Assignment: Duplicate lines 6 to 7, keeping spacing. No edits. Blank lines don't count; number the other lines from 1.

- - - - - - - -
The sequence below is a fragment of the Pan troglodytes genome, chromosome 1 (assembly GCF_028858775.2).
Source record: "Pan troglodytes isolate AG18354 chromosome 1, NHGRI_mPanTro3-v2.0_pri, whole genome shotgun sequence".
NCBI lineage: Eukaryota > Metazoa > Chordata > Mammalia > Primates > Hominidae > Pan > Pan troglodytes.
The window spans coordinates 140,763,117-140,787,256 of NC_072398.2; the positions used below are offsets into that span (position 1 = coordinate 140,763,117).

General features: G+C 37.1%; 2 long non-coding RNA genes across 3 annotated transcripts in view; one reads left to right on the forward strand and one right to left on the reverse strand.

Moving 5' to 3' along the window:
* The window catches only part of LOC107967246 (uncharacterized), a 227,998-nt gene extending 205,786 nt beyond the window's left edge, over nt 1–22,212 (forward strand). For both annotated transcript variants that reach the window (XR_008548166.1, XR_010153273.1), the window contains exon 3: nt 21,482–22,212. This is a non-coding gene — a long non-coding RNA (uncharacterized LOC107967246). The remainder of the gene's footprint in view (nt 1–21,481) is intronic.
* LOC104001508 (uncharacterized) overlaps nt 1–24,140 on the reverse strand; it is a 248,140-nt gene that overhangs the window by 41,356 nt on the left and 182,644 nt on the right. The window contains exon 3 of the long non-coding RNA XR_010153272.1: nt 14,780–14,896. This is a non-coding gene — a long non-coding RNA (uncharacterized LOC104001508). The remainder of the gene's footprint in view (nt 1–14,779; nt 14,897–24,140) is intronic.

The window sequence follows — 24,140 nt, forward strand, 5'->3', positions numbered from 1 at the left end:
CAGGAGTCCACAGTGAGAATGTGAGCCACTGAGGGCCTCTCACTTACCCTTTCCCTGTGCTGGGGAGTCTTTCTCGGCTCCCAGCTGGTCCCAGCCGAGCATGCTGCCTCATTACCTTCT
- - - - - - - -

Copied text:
Moving 5' to 3' along the window:
* The window catches only part of LOC107967246 (uncharacterized), a 227,998-nt gene extending 205,786 nt beyond the window's left edge, over nt 1–22,212 (forward strand). For both annotated transcript variants that reach the window (XR_008548166.1, XR_010153273.1), the window contains exon 3: nt 21,482–22,212. This is a non-coding gene — a long non-coding RNA (uncharacterized LOC107967246). The remainder of the gene's footprint in view (nt 1–21,481) is intronic.